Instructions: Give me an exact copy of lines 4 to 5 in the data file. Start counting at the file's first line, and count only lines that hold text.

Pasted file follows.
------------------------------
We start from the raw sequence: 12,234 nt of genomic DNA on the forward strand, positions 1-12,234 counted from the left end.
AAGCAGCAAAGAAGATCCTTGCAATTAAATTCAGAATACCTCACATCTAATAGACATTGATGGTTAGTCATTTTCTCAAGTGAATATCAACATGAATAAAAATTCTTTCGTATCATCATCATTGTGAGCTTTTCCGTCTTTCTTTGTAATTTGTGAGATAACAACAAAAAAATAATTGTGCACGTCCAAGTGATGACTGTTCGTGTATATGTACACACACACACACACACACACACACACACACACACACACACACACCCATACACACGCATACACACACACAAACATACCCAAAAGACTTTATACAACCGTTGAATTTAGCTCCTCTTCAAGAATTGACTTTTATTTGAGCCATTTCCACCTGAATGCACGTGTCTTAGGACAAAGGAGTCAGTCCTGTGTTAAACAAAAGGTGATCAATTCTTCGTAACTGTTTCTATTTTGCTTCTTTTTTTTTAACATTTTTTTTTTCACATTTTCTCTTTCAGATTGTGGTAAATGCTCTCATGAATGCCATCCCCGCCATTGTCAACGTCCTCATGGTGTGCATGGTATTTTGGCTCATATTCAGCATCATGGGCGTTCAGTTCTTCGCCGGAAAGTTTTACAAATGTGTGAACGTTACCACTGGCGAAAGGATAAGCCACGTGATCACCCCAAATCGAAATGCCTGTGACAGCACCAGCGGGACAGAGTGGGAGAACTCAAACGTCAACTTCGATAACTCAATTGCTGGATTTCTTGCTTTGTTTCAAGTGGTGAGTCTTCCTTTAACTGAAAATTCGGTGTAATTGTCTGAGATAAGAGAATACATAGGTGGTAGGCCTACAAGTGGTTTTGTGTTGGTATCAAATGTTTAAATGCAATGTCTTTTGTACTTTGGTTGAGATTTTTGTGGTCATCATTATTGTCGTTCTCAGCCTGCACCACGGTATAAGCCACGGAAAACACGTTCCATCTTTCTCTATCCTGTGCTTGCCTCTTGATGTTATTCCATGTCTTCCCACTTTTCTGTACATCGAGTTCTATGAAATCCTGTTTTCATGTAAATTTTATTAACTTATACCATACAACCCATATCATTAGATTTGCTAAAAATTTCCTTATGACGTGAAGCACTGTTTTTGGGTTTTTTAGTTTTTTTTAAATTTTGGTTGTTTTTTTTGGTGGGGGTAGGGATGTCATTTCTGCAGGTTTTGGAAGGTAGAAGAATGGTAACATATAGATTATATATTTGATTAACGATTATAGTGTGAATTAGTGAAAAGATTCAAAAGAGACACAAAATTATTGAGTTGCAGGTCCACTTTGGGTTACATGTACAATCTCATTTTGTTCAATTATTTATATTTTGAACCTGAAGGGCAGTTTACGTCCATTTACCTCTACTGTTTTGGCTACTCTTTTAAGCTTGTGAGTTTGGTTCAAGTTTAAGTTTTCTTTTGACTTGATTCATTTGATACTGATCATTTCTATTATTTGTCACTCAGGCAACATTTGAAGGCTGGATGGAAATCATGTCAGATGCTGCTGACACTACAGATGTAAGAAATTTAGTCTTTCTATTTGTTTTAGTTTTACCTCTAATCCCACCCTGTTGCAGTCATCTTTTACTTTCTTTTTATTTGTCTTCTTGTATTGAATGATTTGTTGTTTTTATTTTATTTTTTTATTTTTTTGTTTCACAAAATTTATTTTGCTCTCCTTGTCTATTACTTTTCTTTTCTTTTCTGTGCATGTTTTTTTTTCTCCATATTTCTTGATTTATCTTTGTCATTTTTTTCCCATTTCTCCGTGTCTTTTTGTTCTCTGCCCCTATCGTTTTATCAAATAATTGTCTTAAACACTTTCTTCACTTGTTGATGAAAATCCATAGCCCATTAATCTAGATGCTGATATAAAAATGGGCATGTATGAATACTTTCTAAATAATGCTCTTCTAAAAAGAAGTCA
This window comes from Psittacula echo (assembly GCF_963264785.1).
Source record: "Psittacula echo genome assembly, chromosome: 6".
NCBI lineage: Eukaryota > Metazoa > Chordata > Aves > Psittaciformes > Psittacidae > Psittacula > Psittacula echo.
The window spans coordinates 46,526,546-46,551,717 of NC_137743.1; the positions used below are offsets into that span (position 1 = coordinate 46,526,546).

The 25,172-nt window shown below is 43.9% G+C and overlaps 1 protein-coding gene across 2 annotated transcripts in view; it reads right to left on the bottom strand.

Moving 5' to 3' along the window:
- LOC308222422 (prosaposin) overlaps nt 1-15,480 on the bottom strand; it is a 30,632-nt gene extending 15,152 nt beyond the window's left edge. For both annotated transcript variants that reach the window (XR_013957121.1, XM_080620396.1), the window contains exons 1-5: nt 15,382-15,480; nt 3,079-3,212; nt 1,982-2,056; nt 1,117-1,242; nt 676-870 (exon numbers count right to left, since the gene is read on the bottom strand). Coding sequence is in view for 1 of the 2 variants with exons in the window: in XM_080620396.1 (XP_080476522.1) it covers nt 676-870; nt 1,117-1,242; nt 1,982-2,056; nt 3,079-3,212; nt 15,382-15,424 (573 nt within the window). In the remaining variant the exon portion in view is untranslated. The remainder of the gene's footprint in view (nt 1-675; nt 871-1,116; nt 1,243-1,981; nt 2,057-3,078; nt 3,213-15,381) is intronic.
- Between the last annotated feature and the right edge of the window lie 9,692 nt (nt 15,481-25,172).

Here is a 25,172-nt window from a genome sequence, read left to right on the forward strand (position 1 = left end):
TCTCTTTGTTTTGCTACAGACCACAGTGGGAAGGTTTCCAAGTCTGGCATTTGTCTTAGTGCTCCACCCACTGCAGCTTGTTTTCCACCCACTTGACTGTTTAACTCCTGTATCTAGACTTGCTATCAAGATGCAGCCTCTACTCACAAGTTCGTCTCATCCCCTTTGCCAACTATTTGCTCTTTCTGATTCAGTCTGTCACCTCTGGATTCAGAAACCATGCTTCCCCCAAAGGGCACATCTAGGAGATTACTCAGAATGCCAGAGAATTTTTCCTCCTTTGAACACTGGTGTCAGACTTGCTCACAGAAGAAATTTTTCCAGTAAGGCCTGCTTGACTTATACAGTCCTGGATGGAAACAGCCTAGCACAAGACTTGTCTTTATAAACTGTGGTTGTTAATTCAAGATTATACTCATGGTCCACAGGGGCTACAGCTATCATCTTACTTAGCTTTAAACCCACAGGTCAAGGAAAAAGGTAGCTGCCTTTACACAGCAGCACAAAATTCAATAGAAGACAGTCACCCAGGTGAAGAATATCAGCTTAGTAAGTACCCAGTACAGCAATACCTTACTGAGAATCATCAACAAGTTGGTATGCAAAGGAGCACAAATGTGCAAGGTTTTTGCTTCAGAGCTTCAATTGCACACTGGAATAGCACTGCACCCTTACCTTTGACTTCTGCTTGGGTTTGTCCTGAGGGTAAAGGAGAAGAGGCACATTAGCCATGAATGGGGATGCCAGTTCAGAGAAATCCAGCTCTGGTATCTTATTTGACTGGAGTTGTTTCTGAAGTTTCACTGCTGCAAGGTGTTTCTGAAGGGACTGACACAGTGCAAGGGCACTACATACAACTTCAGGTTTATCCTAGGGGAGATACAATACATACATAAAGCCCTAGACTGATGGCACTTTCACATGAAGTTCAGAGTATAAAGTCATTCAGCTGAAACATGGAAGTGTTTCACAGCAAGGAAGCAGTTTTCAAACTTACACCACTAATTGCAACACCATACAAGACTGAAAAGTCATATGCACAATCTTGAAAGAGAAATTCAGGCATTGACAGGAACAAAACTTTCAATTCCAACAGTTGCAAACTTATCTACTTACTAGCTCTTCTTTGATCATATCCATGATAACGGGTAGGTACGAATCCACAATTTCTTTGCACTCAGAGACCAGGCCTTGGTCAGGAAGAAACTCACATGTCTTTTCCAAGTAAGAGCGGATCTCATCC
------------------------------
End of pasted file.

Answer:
Source record: "Psittacula echo genome assembly, chromosome: 6".
NCBI lineage: Eukaryota > Metazoa > Chordata > Aves > Psittaciformes > Psittacidae > Psittacula > Psittacula echo.